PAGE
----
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Filmmakers report to jail, post bond on manslaughter charges in fatal train crash

In this Sunday, July 13, 2014 photo released by the Wayne County Sheriff, Randall Miller poses for a photo. “Midnight Rider” director Randall Miller and two others have been charged with manslaughter and criminal trespassing in connection with a Feb. 20 crash in which a freight train plowed into their film crew on a railroad bridge in southeast Georgia. A camera assistant was killed and six workers were injured. (AP Photo/Wayne County Sheriff)

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In this Sunday, July 13, 2014 photo released by the Wayne County Sheriff, Randall Miller poses for a photo. “Midnight Rider” director Randall Miller and two others have been charged with manslaughter and criminal trespassing in connection with a Feb. 20 crash in which a freight train plowed into their film crew on a railroad bridge in southeast Georgia. A camera assistant was killed and six workers were injured. (AP Photo/Wayne County Sheriff)

SAVANNAH, Ga. - Two filmmakers charged with involuntary manslaughter several months after a train crash killed a member of their movie crew flew to Georgia over the weekend to turn themselves in at a rural jail, where they posted $25,000 bond apiece before returning home to California, their defence attorney said Tuesday.

"Midnight Rider" director Randall Miller and his wife and business partner, Jody Savin, were booked Sunday at the Wayne County jail about 60 miles southwest of Savannah, said the couple's defence attorney, Don Samuel. The amount of their bond had been approved prior to their arrival, allowing them to report to jail quickly and quietly.

"They were in and out in 30 minutes," Samuel said.

Miller, Savin and executive producer Jay Sedrish were indicted July 3 on charges of involuntary manslaughter and criminal trespassing in connection with the crash that occurred the day the filmmakers began shooting a movie based on the life of singer Gregg Allman.

On Feb. 20, a freight train plowed into the crew as well as a metal-framed bed placed across the tracks as a prop on a railroad bridge spanning the Altamaha River. A camera assistant, 27-year-old Sarah Jones of Atlanta, was killed and six other crew members were injured.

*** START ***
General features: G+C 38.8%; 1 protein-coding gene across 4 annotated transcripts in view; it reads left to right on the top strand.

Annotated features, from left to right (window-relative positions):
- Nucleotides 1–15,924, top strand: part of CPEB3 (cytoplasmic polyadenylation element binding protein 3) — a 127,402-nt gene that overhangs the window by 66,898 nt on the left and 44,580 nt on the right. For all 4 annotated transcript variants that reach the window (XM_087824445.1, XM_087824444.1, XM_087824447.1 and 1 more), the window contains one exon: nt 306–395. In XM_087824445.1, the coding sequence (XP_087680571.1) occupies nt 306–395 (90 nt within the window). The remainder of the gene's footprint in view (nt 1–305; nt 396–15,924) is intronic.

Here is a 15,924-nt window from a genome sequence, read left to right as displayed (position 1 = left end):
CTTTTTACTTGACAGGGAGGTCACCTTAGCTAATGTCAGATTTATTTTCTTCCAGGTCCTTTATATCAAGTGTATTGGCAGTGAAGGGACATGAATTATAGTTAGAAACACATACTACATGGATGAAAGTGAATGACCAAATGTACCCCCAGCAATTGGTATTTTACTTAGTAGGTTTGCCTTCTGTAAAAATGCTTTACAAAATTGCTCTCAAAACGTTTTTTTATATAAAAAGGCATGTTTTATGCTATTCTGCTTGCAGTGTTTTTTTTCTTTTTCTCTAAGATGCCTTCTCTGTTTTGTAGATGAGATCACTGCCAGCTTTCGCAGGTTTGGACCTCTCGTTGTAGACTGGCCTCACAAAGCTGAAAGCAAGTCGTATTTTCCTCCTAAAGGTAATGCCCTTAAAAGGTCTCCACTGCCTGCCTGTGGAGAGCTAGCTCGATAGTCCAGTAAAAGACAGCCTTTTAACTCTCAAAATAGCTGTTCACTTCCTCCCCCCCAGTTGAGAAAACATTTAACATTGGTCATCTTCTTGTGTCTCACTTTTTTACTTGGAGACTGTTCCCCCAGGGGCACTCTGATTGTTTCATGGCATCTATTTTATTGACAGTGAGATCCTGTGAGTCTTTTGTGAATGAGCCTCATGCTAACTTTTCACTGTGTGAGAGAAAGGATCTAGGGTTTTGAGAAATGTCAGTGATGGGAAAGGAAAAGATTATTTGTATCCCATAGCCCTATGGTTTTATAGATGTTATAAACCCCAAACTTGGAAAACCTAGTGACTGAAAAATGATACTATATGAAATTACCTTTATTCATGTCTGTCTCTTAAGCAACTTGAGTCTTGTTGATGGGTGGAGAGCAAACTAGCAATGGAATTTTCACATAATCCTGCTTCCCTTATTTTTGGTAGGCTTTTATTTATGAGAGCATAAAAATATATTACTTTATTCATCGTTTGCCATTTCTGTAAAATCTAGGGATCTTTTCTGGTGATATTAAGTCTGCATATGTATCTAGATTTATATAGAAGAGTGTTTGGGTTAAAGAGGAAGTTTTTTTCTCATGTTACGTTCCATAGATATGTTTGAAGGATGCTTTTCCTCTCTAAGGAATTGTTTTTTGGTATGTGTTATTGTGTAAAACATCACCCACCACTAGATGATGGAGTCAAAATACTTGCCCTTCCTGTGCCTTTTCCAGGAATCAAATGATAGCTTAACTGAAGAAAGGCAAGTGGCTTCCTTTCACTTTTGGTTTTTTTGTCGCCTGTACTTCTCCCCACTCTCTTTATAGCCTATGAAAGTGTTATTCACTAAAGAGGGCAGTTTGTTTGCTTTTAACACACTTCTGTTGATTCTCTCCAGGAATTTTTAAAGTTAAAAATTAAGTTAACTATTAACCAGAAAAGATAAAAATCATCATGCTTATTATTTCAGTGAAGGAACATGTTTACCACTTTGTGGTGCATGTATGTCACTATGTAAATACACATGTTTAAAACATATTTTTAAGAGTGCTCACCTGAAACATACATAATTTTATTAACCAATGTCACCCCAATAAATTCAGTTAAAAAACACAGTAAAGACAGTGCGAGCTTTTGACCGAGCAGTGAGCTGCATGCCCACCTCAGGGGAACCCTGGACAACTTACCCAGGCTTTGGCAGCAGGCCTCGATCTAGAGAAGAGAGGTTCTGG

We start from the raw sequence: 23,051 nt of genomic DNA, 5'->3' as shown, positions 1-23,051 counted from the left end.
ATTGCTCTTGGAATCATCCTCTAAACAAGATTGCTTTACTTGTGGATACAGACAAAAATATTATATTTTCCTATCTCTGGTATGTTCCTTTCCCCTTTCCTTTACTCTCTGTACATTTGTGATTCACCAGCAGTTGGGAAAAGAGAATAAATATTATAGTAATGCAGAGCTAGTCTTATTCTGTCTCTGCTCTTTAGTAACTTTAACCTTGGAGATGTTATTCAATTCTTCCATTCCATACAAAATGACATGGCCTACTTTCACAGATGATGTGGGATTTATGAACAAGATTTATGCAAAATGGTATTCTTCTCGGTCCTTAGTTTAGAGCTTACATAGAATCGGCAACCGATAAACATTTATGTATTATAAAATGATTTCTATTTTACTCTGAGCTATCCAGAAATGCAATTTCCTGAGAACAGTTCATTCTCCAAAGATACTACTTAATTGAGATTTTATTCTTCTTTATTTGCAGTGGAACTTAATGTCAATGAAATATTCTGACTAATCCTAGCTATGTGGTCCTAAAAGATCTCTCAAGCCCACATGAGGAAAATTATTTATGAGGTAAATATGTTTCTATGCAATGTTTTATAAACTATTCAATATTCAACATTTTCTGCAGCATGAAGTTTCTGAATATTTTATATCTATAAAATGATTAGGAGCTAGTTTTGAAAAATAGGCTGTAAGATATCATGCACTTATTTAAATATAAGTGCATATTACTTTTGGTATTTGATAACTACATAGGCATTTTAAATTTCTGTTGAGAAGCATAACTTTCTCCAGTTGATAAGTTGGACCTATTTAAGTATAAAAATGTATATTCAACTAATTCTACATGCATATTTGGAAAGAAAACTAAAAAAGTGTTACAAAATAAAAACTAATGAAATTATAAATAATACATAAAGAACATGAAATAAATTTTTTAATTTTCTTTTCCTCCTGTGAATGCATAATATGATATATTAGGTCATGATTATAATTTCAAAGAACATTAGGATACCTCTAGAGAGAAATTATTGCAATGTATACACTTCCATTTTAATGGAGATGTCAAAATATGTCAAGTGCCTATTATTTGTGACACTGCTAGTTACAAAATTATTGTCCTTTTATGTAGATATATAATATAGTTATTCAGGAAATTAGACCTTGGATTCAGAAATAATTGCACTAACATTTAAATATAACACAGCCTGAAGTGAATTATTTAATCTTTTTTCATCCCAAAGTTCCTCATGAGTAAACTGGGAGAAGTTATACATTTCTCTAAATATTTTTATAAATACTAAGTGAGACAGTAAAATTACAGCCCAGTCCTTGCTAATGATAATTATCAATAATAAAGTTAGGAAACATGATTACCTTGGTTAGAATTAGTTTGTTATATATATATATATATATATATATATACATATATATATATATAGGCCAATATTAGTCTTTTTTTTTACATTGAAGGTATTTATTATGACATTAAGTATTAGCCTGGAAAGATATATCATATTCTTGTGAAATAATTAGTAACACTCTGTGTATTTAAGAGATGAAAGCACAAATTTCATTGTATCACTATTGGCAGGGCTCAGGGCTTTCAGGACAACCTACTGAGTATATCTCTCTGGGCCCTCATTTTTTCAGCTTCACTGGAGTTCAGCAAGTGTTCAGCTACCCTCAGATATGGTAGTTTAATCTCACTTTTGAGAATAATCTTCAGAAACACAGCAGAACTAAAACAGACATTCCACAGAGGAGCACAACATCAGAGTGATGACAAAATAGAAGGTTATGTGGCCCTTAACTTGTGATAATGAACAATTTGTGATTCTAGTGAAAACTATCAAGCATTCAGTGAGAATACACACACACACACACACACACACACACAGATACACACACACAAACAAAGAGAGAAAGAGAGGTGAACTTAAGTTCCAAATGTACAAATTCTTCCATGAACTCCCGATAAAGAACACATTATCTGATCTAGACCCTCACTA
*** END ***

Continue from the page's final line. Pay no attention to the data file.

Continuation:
The indictment charges Miller, Savin and Sedrish with unintentionally causing Jones' death by trespassing onto the railroad bridge. The filmmakers went onto the train trestle even after CSX Railroad denied them access, the indictment says.

Wayne County sheriff's investigators have said the filmmakers had permission from forest-products company Rayonier to shoot on its property surrounding the train tracks, but did not have permission from CSX Railroad to be on the actual tracks.

Sedrish, who is also based in California, was still making arrangements to return to Georgia to turn himself in, said his attorney, John Ossick.

It could be a while before the three defendants appear in a Georgia courtroom. Miller and Savin will likely waive their right to appear before a judge for arraignment, Samuel said, and let their attorney handle their pleadings in writing instead.

"They're not going to fly back to court just to say 'not guilty,'" Samuel said. "They are absolutely pleading not guilty."

Involuntary manslaughter is a felony carrying a maximum penalty of 10 years in prison under Georgia law. Criminal trespass is a misdemeanour punishable by no more than a year in prison.

Production on "Midnight Rider" was halted after the crash. Allman filed a civil lawsuit against Miller and Savin seeking to prevent them from restarting the project. They settled out of court without disclosing the terms.

Miller previously directed the 2008 film "Bottle Shock" as well as "Marilyn Hotchkiss' Ballroom Dancing & Charm School" in 2005, "Noble Son" in 2007 and "CGBG" last year. He and Savin have their own independent production company, Unclaimed Freight Productions, based in Pasadena, California.

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